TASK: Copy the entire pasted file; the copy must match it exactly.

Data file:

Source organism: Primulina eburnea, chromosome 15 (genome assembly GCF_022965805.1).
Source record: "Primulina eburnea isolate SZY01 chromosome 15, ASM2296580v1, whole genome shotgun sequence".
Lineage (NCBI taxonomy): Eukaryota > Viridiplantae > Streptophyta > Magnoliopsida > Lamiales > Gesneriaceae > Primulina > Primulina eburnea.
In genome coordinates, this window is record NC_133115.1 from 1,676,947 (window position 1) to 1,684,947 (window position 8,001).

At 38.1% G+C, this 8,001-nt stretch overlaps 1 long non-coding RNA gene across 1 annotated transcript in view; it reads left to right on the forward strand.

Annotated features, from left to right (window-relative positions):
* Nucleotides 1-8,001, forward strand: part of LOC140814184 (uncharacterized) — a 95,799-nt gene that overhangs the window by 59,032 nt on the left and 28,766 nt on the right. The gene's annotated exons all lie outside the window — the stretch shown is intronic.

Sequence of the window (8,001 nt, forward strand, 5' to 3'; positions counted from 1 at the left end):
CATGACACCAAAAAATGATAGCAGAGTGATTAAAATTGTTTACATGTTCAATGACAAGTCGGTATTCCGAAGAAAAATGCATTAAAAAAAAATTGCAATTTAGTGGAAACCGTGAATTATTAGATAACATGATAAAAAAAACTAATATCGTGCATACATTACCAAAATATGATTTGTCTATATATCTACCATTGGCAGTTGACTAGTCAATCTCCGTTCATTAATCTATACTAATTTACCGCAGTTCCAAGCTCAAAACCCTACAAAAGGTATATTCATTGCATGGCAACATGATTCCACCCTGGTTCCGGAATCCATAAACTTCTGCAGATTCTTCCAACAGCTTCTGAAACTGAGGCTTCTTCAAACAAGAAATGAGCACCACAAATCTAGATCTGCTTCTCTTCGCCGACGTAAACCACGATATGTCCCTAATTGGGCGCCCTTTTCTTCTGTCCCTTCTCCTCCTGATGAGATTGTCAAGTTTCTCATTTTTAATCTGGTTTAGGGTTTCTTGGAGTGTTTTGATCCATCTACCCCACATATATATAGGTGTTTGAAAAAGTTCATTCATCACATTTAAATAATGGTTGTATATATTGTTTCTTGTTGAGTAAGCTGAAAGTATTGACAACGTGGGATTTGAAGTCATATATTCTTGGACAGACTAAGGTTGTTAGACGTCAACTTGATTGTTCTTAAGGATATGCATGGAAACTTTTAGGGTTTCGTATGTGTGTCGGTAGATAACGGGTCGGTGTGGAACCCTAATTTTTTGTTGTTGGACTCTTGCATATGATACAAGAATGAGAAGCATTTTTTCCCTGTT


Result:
Source organism: Primulina eburnea, chromosome 15 (genome assembly GCF_022965805.1).
Source record: "Primulina eburnea isolate SZY01 chromosome 15, ASM2296580v1, whole genome shotgun sequence".
Lineage (NCBI taxonomy): Eukaryota > Viridiplantae > Streptophyta > Magnoliopsida > Lamiales > Gesneriaceae > Primulina > Primulina eburnea.
In genome coordinates, this window is record NC_133115.1 from 1,676,947 (window position 1) to 1,684,947 (window position 8,001).

At 38.1% G+C, this 8,001-nt stretch overlaps 1 long non-coding RNA gene across 1 annotated transcript in view; it reads left to right on the forward strand.

Annotated features, from left to right (window-relative positions):
* Nucleotides 1-8,001, forward strand: part of LOC140814184 (uncharacterized) — a 95,799-nt gene that overhangs the window by 59,032 nt on the left and 28,766 nt on the right. The gene's annotated exons all lie outside the window — the stretch shown is intronic.

Sequence of the window (8,001 nt, forward strand, 5' to 3'; positions counted from 1 at the left end):
CATGACACCAAAAAATGATAGCAGAGTGATTAAAATTGTTTACATGTTCAATGACAAGTCGGTATTCCGAAGAAAAATGCATTAAAAAAAAATTGCAATTTAGTGGAAACCGTGAATTATTAGATAACATGATAAAAAAAACTAATATCGTGCATACATTACCAAAATATGATTTGTCTATATATCTACCATTGGCAGTTGACTAGTCAATCTCCGTTCATTAATCTATACTAATTTACCGCAGTTCCAAGCTCAAAACCCTACAAAAGGTATATTCATTGCATGGCAACATGATTCCACCCTGGTTCCGGAATCCATAAACTTCTGCAGATTCTTCCAACAGCTTCTGAAACTGAGGCTTCTTCAAACAAGAAATGAGCACCACAAATCTAGATCTGCTTCTCTTCGCCGACGTAAACCACGATATGTCCCTAATTGGGCGCCCTTTTCTTCTGTCCCTTCTCCTCCTGATGAGATTGTCAAGTTTCTCATTTTTAATCTGGTTTAGGGTTTCTTGGAGTGTTTTGATCCATCTACCCCACATATATATAGGTGTTTGAAAAAGTTCATTCATCACATTTAAATAATGGTTGTATATATTGTTTCTTGTTGAGTAAGCTGAAAGTATTGACAACGTGGGATTTGAAGTCATATATTCTTGGACAGACTAAGGTTGTTAGACGTCAACTTGATTGTTCTTAAGGATATGCATGGAAACTTTTAGGGTTTCGTATGTGTGTCGGTAGATAACGGGTCGGTGTGGAACCCTAATTTTTTGTTGTTGGACTCTTGCATATGATACAAGAATGAGAAGCATTTTTTCCCTGTT